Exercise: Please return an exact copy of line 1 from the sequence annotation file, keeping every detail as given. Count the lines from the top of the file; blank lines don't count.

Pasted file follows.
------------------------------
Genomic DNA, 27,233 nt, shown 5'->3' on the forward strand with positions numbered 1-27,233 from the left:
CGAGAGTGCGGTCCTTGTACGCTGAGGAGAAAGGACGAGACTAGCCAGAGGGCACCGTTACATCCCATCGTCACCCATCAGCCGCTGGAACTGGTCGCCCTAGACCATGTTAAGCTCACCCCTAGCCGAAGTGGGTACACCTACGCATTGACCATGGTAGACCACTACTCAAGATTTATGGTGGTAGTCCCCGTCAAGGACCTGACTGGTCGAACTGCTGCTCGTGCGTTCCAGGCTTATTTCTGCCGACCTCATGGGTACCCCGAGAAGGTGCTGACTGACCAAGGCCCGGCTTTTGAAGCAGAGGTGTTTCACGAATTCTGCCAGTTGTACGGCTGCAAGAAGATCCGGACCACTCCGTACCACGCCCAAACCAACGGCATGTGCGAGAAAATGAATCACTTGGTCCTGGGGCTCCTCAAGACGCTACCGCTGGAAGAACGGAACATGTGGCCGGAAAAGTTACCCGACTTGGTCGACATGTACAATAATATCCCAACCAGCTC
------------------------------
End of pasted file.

Genomic DNA, 27,233 nt, shown 5'->3' on the forward strand with positions numbered 1-27,233 from the left: